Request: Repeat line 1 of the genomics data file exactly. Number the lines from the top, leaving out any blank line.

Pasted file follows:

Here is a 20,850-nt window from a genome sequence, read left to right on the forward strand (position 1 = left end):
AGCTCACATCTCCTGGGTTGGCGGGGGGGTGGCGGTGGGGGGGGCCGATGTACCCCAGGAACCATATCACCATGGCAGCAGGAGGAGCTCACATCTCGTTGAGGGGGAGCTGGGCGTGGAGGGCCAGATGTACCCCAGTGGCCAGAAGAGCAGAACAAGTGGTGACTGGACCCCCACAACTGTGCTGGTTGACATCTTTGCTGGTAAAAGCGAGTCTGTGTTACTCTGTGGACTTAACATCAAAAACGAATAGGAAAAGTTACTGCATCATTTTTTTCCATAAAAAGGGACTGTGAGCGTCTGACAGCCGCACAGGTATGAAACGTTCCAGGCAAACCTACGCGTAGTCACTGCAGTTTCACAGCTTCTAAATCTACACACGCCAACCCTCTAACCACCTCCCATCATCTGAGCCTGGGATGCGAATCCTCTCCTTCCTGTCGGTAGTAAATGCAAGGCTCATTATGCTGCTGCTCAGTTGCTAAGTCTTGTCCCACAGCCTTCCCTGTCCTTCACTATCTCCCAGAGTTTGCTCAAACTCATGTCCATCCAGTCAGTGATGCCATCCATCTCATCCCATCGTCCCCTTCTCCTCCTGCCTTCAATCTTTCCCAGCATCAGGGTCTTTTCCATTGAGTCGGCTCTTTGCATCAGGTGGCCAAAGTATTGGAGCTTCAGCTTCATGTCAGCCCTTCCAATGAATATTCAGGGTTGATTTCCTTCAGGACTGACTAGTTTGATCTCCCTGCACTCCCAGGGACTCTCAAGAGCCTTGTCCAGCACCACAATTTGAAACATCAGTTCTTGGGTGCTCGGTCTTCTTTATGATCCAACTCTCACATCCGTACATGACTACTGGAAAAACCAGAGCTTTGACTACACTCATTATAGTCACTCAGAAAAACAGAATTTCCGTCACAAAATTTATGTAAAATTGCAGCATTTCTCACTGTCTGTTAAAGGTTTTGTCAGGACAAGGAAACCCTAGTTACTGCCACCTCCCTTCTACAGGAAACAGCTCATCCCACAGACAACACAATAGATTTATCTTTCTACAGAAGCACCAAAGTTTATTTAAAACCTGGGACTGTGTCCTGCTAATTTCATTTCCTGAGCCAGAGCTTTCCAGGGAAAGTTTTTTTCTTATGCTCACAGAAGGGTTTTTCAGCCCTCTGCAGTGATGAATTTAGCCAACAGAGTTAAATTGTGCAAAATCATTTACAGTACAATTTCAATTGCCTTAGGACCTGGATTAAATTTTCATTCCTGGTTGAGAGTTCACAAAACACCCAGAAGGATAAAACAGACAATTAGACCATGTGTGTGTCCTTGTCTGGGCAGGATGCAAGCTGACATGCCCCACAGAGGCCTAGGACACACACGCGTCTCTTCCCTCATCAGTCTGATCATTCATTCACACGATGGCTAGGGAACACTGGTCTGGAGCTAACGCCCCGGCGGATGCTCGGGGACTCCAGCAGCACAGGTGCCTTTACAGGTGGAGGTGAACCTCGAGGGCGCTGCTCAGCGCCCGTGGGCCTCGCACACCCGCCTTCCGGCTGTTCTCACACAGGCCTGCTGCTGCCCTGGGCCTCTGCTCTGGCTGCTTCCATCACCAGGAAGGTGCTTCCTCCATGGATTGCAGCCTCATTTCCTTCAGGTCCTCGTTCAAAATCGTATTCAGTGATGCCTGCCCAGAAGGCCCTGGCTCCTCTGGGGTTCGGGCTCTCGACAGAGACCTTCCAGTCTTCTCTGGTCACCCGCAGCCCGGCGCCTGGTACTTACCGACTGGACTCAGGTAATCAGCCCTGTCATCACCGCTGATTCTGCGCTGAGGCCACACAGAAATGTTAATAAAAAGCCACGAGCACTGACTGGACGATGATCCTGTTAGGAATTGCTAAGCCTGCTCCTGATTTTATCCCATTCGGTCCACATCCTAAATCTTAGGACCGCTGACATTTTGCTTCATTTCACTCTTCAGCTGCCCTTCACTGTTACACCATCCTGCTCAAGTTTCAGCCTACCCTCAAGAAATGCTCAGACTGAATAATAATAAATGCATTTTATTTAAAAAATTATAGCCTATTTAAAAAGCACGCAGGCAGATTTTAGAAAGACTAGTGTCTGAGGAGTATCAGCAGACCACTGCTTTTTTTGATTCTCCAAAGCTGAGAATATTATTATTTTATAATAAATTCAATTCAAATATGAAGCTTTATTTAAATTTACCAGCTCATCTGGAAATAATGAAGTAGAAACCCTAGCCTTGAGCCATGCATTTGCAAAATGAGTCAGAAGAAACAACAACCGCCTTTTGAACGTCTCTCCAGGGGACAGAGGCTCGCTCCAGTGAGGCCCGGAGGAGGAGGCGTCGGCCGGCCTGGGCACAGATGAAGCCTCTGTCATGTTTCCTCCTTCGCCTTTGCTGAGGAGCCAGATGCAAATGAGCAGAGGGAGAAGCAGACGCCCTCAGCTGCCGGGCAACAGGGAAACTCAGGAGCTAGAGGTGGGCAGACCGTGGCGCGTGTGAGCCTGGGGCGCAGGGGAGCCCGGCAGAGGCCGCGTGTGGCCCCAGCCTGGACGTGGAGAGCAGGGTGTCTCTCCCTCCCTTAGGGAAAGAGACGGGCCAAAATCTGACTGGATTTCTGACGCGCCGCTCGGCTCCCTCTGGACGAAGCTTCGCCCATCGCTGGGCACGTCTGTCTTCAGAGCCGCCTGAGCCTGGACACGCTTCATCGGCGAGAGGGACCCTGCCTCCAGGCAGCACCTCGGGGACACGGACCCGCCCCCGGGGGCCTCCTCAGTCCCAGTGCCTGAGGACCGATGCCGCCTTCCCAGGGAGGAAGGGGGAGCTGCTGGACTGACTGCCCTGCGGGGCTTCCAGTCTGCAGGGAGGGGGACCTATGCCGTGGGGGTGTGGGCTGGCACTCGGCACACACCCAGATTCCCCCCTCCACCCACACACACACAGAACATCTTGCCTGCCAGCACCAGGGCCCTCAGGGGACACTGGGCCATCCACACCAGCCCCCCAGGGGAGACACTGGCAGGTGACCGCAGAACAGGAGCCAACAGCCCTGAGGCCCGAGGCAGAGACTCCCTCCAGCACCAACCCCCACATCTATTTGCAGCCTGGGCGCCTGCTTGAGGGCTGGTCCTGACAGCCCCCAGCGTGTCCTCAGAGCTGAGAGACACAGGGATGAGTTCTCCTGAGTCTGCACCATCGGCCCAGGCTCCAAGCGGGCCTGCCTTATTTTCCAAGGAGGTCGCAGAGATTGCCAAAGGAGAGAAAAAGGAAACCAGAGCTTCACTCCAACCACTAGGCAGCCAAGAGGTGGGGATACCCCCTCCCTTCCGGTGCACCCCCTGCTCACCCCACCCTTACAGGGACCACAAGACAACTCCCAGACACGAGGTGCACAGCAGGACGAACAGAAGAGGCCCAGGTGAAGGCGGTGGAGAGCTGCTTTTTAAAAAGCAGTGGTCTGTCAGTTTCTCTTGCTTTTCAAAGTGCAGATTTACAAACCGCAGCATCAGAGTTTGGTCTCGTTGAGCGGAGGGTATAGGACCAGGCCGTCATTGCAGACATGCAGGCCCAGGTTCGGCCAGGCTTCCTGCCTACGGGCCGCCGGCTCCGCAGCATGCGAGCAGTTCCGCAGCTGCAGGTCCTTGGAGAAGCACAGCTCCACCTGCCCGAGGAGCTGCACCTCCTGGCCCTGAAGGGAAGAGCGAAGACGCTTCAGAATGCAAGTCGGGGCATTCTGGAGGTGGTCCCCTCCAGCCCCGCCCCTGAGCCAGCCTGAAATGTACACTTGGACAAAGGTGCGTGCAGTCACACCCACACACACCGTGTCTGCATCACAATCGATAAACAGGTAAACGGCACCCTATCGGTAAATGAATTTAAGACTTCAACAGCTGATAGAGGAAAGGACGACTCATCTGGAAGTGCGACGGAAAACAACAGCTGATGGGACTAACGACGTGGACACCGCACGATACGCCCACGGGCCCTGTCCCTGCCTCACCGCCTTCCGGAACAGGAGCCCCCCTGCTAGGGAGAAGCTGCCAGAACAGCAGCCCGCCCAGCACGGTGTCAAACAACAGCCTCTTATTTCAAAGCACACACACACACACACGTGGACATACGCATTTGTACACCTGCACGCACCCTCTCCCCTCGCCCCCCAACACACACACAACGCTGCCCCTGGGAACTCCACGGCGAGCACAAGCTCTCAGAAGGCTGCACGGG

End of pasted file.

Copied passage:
Here is a 20,850-nt window from a genome sequence, read left to right on the forward strand (position 1 = left end):